Young European students camping in the summer. This could be you. Should I say more?

Young European students camping in the summer. One of them could be you.

Next time – my tips on what you can do for fun in Europe if you’re on a budget.

What are your experiences? When do you suggest is the best time to travel Europe if you’re on a budget?

2 Comments

Filed under Europe, Europe on a budget, Tips and tricks, Travel

Europe is hot – the signs of summer

A sunny day, at last

In small European countries it can be hard to tell whether its summer. If you judge by the weather, then some countries, like Greece, have summer from April to October. Others, like Norway, may have one or two weeks of summer and in some years none at all. In the small European country I live in, summer weather has finally arrived this week. It is not here to stay though – by this weekend the hot and sunny spell will be over. Enjoy it while it lasts is the motto. So I took a swim in the sea. I was the only one on the whole beach who was swimming. Its called the North Sea for a reason. When I moved to Europe, my mom asked me whether I was swimming often. I said “mom, the sea is cold. Its Europe you know”. She was not convinced. “But the Gulf Stream” she said, “is a warm current”. It is. 10 degrees in the winter and no less than 18 in the summer. Significant shrinkage guaranteed all year round.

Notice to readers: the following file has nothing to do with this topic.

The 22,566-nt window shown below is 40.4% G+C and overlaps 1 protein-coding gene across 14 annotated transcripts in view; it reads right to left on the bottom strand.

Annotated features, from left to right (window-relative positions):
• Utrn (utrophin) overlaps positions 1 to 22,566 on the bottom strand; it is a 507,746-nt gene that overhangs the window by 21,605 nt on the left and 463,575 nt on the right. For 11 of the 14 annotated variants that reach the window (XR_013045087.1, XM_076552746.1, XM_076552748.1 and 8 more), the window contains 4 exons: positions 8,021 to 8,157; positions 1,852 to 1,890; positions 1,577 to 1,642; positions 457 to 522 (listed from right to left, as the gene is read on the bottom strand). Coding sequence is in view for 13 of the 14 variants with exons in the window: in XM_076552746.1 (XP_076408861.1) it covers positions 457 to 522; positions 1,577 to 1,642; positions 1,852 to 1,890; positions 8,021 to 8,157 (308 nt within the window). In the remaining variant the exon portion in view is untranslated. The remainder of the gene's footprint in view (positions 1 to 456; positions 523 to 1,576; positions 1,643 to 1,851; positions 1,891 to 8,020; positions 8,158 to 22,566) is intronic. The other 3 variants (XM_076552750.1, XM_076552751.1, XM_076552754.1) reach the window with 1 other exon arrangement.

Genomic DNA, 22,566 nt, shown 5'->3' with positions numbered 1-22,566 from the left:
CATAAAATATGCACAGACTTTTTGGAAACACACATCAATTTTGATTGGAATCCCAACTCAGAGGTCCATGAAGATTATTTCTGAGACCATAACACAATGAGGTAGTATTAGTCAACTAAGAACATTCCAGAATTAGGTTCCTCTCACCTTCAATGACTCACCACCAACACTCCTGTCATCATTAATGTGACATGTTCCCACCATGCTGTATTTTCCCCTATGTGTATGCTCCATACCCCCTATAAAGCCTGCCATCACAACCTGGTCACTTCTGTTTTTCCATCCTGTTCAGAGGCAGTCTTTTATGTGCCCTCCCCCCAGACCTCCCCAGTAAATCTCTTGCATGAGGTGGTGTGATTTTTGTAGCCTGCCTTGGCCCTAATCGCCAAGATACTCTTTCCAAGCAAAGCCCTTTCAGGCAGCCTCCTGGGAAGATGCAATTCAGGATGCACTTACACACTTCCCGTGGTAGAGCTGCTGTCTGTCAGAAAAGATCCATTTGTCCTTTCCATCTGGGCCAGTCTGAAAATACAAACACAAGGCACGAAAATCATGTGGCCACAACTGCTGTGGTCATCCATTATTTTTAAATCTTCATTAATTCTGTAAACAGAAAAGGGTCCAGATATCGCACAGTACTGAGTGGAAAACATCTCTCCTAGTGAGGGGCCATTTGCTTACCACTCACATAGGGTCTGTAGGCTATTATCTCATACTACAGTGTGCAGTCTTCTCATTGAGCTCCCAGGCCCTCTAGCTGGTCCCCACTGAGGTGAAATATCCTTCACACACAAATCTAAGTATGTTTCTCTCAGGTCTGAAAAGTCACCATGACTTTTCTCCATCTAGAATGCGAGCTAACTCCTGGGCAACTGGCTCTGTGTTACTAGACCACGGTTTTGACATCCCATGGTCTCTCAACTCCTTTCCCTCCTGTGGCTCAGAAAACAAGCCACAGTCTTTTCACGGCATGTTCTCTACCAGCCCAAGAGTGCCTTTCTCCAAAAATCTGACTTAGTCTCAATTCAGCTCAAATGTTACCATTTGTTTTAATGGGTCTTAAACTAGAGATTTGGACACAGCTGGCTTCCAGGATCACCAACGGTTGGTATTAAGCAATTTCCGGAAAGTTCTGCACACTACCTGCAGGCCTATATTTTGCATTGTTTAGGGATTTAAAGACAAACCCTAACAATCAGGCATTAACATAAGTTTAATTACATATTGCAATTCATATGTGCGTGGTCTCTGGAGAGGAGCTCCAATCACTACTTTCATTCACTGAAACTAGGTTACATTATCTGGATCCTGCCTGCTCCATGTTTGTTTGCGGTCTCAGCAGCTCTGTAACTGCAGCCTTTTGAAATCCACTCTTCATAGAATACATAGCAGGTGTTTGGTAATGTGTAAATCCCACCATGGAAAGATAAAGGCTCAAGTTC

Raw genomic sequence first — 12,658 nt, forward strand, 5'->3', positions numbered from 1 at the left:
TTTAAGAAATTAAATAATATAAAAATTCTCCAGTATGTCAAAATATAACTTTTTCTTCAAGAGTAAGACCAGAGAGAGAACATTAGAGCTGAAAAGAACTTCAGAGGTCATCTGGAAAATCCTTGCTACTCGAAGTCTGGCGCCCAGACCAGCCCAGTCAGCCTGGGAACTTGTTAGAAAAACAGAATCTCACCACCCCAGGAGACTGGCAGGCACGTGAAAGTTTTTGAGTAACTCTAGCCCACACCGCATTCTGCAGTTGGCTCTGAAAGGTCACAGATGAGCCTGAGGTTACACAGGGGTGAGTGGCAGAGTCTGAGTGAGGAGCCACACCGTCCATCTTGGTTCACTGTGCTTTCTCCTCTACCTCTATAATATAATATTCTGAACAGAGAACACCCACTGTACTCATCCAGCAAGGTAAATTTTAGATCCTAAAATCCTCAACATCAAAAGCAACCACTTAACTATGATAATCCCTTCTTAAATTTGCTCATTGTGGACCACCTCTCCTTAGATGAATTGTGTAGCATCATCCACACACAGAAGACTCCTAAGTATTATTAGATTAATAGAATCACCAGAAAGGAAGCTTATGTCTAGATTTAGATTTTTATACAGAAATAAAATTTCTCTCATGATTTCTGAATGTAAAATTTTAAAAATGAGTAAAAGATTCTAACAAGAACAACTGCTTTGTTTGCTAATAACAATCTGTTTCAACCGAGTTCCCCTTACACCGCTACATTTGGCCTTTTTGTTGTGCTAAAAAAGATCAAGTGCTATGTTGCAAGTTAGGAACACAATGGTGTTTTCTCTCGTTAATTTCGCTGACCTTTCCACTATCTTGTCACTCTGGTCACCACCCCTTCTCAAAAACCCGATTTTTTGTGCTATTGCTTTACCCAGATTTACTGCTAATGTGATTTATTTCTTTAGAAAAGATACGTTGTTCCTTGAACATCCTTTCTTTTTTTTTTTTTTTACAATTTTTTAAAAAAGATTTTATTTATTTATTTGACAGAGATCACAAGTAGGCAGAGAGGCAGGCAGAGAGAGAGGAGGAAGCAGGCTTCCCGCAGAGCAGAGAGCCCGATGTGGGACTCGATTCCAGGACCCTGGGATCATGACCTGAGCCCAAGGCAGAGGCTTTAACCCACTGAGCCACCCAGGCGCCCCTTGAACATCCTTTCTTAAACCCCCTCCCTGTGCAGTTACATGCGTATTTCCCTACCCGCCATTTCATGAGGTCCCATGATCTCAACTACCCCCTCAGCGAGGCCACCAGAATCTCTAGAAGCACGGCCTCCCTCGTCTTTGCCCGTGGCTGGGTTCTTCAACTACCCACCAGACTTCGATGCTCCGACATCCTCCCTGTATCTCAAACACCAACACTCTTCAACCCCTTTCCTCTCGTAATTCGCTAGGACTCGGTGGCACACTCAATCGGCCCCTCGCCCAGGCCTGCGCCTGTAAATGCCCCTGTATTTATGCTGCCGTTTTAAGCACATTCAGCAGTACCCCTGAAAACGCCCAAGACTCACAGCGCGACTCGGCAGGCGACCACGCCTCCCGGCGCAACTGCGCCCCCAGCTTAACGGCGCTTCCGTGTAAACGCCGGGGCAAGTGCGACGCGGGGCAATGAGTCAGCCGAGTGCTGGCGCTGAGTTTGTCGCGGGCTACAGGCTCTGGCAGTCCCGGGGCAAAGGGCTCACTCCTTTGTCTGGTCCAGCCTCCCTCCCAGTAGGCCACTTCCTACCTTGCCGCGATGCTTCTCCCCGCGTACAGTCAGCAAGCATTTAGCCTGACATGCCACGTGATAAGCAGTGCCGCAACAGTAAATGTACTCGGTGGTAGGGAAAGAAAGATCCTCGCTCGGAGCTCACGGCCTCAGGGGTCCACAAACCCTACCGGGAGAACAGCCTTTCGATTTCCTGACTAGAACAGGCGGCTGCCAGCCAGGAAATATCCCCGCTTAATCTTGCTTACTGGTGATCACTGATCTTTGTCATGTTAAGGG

The North Sea beach is not so crowded on a Sunday

To know whether its summer yet, you have to pay attention. As I was cycling home from work last week, I noticed something unusual. The streets were filled with skaters of all sorts. Suddenly I knew – it was the Wednesday Night Skate – a sign of summer.

Wednesday Night Skate – a sure sign of summer

Another sign of summer are the boats that crowd the waterways. Just as European countries, boats come in all shapes and sizes, and different states of luxury. They do have one thing in common – bridges have to be raised to let them pass. If it wasn’t for the summer state of traffic, the jams would have been huge.

A small European boat

A sure sign of summer is the quiet office. Since my office is at a university, it is even more quiet. Its so empty is rather spooky. And I love it. Don’t get me wrong, I’m not against students, and I enjoy teaching them. But its so much calmer on the campus in the summer.

Summer campus

Where are all the students?

The last and most definitive sign of summer are the BBQ’s. Its not Australia here, you can’t just start grilling all year round. You’ll get moist. When the temperatures finally do get into the comfort zone and the skies clear, the grills are lit and small European parks look like a battle zone. I’m a vegetarian, so if you ask me, they smell like a battle zone, too. No one’s asking me though.

Summer in Europe – smokin’ hot!

Leave a comment

Filed under cycling, Europe, Small European things, Work